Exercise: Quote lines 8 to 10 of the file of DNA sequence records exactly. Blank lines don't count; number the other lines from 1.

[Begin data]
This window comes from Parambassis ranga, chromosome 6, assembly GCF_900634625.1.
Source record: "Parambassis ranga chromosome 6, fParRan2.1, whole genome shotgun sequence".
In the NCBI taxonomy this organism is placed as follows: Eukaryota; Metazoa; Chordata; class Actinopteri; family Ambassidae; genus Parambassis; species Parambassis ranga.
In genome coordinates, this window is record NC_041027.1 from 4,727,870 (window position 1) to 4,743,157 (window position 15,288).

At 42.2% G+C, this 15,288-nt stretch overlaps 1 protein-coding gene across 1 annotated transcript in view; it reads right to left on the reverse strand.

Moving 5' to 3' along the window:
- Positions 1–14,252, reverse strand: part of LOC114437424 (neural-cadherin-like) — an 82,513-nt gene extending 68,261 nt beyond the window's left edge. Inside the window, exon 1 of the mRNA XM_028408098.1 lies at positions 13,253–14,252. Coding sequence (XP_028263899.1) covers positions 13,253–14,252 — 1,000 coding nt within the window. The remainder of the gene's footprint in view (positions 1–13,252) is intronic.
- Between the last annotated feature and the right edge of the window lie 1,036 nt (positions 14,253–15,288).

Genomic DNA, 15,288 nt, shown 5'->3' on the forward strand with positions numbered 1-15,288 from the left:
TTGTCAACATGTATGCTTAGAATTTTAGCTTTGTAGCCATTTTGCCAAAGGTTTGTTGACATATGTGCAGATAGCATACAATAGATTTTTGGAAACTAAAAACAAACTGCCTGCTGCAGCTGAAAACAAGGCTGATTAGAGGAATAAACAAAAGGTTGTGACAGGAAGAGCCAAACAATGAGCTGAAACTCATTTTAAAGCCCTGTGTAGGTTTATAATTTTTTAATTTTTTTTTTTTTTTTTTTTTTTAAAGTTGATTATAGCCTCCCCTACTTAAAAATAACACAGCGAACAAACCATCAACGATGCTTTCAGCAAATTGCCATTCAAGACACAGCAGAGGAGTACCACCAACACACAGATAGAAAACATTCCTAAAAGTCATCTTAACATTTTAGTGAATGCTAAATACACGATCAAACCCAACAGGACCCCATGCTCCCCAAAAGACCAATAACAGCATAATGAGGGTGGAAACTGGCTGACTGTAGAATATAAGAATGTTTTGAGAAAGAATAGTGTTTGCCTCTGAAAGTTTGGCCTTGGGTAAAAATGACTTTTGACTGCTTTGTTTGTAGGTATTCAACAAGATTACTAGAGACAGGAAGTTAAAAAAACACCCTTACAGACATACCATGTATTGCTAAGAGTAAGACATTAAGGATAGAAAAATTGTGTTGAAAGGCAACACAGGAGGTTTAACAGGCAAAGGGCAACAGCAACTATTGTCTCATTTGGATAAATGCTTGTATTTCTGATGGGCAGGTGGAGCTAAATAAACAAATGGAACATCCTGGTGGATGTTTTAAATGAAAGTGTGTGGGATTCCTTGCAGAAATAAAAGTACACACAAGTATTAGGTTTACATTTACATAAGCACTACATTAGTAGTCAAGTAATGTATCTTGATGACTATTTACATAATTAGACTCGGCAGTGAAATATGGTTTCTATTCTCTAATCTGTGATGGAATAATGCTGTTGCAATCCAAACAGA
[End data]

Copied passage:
- Between the last annotated feature and the right edge of the window lie 1,036 nt (positions 14,253–15,288).

Genomic DNA, 15,288 nt, shown 5'->3' on the forward strand with positions numbered 1-15,288 from the left:
TTGTCAACATGTATGCTTAGAATTTTAGCTTTGTAGCCATTTTGCCAAAGGTTTGTTGACATATGTGCAGATAGCATACAATAGATTTTTGGAAACTAAAAACAAACTGCCTGCTGCAGCTGAAAACAAGGCTGATTAGAGGAATAAACAAAAGGTTGTGACAGGAAGAGCCAAACAATGAGCTGAAACTCATTTTAAAGCCCTGTGTAGGTTTATAATTTTTTAATTTTTTTTTTTTTTTTTTTTTTTAAAGTTGATTATAGCCTCCCCTACTTAAAAATAACACAGCGAACAAACCATCAACGATGCTTTCAGCAAATTGCCATTCAAGACACAGCAGAGGAGTACCACCAACACACAGATAGAAAACATTCCTAAAAGTCATCTTAACATTTTAGTGAATGCTAAATACACGATCAAACCCAACAGGACCCCATGCTCCCCAAAAGACCAATAACAGCATAATGAGGGTGGAAACTGGCTGACTGTAGAATATAAGAATGTTTTGAGAAAGAATAGTGTTTGCCTCTGAAAGTTTGGCCTTGGGTAAAAATGACTTTTGACTGCTTTGTTTGTAGGTATTCAACAAGATTACTAGAGACAGGAAGTTAAAAAAACACCCTTACAGACATACCATGTATTGCTAAGAGTAAGACATTAAGGATAGAAAAATTGTGTTGAAAGGCAACACAGGAGGTTTAACAGGCAAAGGGCAACAGCAACTATTGTCTCATTTGGATAAATGCTTGTATTTCTGATGGGCAGGTGGAGCTAAATAAACAAATGGAACATCCTGGTGGATGTTTTAAATGAAAGTGTGTGGGATTCCTTGCAGAAATAAAAGTACACACAAGTATTAGGTTTACATTTACATAAGCACTACATTAGTAGTCAAGTAATGTATCTTGATGACTATTTACATAATTAGACTCGGCAGTGAAATATGGTTTCTATTCTCTAATCTGTGATGGAATAATGCTGTTGCAATCCAAACAGA